Will Embrey, solutions architect, Hardware Solutions
Will Embrey, solutions architect, Hardware Solutions

Every so often I see interesting new products from network and security vendors, which provide innovative answers to particular security issues. When a security product receives a positive reaction from a customer, they are often found to have to build a case for its inclusion in their budget. The thought process can often be: “Here's a good product, can I justify the budget and deploy it into my environment?”

This seems very different from routing and switching where customers often have a planned strategy and budget to increase capacity and performance.

Return on investment 

Justification for a planned capacity or performance upgrade is relatively simple if you factor in the potential return on increased revenues or productivity. This “speculate to accumulate” approach is pretty much the opposite for security planning.

This is starting to change as more businesses insure against breach and loss. As more companies look at insuring against loss, there is a direct and immediate link between the insurance premium, maximum indemnity and the security posture of an organisation. We have reached a point where we can more easily demonstrate that an improved security posture can deliver a return on investment.

From the top

Ultimately, the CEO is responsible and information security sits on the risk register with all the other high-level considerations such as physical theft, service availability and staffing etc. When dealing with the likelihood of a breach, the questions should be:

1.    1. What are the threats facing the business?

2.    2. How comprehensive is the security strategy in dealing with and preventing these risks?

The immediate technical/physical impact of a breach can be determined as hard fact but the knowledge that customer data has been exfiltrated has greater implications. The eventual cost of reputational damage and customer shift are far more subjective, but the certain pain of those factors should be clear enough to ask:

1.     1. What are the potential immediate financial costs of a breach?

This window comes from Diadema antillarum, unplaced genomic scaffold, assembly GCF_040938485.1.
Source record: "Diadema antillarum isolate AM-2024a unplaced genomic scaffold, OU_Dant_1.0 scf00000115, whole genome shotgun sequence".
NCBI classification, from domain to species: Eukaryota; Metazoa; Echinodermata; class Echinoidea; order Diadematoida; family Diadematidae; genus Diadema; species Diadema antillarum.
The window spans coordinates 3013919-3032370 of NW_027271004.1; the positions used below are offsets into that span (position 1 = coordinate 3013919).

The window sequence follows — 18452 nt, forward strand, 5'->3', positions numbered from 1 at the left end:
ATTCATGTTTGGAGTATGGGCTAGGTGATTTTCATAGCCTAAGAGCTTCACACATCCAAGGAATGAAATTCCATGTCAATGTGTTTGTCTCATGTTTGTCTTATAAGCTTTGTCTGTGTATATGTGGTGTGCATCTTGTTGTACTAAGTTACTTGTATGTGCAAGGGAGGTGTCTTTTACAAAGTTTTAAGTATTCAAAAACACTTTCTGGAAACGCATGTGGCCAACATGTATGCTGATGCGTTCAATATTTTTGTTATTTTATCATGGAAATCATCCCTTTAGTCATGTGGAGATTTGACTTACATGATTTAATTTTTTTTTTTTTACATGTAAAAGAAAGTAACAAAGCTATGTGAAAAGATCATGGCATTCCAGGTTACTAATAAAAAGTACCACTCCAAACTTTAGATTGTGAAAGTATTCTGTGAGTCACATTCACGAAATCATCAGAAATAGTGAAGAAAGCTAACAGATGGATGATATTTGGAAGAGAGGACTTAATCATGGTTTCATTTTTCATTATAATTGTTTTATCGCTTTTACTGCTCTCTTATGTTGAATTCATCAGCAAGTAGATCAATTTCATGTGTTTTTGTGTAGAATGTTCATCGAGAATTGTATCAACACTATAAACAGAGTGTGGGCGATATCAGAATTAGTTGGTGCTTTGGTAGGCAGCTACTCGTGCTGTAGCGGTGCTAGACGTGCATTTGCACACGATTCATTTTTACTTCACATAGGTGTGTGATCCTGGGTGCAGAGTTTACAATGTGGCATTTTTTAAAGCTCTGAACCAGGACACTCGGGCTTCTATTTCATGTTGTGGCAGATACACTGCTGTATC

2.     2. What are the long-term financial costs from information and reputation losses?

The responses to these questions may well justify the expense and effort of a comprehensive security audit to develop a security plan.

The security risk management framework 

Depending on the size of the organisation, responsibility for developing and implementing the security strategy might fall to the one IT head or the CISO. Either way, the security strategy will vary greatly not just with company size but with the nature of the business.

There are several options for companies looking to adopt a formal risk management approach and many organisations use the ISO/IEC 27001:2013 standard both as a framework for risk management and a formal accreditation. There are alternatives for security accreditation including the government backed Cyber-Security Essentials scheme.

The key requirement is to investigate and fully understand the big three issues:

1.     1. What are the key assets?

2.     2. What are the vulnerabilities?

3.     3. What are the threats?

Once you have answered those questions, you can begin to define a security strategy making the best use of the resources at hand.

The security strategy 

The comprehensive risk assessment should identify the overall security posture of the organisation and identify the greatest areas of concern. At this point, the top down strategy can begin with direction from C-level on the budget, scope and priorities for the organisation's security strategy.

The security strategy should identify business priorities, the intended security position the organisation wishes to achieve at a given point, and the way in which that should be achieved.

The security plan

The goal of the security plan is to achieve the aims of the security strategy and provide the most effective risk mitigation with the given resources. With as many as possible of the risks identified and prioritised, the security plan defines how each risk is mitigated. Against each asset and the relevant vulnerabilities, control measures and mitigation techniques are planned for implementation and periodic review.


It is a given that total security is simply not possible, so the aim of an organisation should simply be to present a harder target which is ultimately more expensive to breach.

Too much emphasis on one area to the detriment of another leaves an organisation just as exposed, with the risk shifted to a different part of the attack surface. To maximise the effectiveness of the budget and resources, security operations and investment should ideally be done within the scope of a security plan.

At this point, when evaluating a range of technology options, it is simpler to match the value of a particular product or solution against the requirements of the security plan. If the value is there, the business case is already half made. If you are looking at using a large part of the budget on a new platform, coverage of a major part of the security plan may provide a better justification than “it's a great logging platform!”


Cyber-Risk in 10 Critical Areas


Common Cyber-Attacks


Cyber Essentials Scheme


Cert Best Practices


Guide for developing security plans



Cyber-Security Planning Guide


ISO 27001 information


Contributed by Will Embrey, solutions architect, Hardware Solutions